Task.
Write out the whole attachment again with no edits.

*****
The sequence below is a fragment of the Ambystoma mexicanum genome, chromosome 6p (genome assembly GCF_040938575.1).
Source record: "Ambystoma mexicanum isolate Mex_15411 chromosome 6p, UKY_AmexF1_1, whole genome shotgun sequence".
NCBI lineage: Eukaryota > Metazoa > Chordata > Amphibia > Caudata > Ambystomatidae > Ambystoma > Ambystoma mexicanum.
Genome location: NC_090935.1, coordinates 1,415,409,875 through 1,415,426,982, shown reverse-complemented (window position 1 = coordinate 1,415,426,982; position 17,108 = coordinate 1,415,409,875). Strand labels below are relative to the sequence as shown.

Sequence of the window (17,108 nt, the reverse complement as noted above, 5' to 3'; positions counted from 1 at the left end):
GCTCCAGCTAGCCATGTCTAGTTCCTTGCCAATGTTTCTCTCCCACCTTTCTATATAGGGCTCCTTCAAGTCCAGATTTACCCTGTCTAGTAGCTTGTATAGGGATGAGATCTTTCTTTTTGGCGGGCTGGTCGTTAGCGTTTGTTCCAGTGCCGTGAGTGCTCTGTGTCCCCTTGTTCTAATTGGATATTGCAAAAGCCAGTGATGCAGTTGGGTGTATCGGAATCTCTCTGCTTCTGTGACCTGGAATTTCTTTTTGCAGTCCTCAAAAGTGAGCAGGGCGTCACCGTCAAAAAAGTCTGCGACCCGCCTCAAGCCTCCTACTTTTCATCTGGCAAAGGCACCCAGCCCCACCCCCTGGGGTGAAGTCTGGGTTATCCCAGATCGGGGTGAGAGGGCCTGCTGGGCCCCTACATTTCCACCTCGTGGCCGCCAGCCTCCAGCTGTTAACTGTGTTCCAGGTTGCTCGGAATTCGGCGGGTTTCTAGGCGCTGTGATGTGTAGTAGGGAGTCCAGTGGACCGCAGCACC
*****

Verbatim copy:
The sequence below is a fragment of the Ambystoma mexicanum genome, chromosome 6p (genome assembly GCF_040938575.1).
Source record: "Ambystoma mexicanum isolate Mex_15411 chromosome 6p, UKY_AmexF1_1, whole genome shotgun sequence".
NCBI lineage: Eukaryota > Metazoa > Chordata > Amphibia > Caudata > Ambystomatidae > Ambystoma > Ambystoma mexicanum.
Genome location: NC_090935.1, coordinates 1,415,409,875 through 1,415,426,982, shown reverse-complemented (window position 1 = coordinate 1,415,426,982; position 17,108 = coordinate 1,415,409,875). Strand labels below are relative to the sequence as shown.

Sequence of the window (17,108 nt, the reverse complement as noted above, 5' to 3'; positions counted from 1 at the left end):
GCTCCAGCTAGCCATGTCTAGTTCCTTGCCAATGTTTCTCTCCCACCTTTCTATATAGGGCTCCTTCAAGTCCAGATTTACCCTGTCTAGTAGCTTGTATAGGGATGAGATCTTTCTTTTTGGCGGGCTGGTCGTTAGCGTTTGTTCCAGTGCCGTGAGTGCTCTGTGTCCCCTTGTTCTAATTGGATATTGCAAAAGCCAGTGATGCAGTTGGGTGTATCGGAATCTCTCTGCTTCTGTGACCTGGAATTTCTTTTTGCAGTCCTCAAAAGTGAGCAGGGCGTCACCGTCAAAAAAGTCTGCGACCCGCCTCAAGCCTCCTACTTTTCATCTGGCAAAGGCACCCAGCCCCACCCCCTGGGGTGAAGTCTGGGTTATCCCAGATCGGGGTGAGAGGGCCTGCTGGGCCCCTACATTTCCACCTCGTGGCCGCCAGCCTCCAGCTGTTAACTGTGTTCCAGGTTGCTCGGAATTCGGCGGGTTTCTAGGCGCTGTGATGTGTAGTAGGGAGTCCAGTGGACCGCAGCACC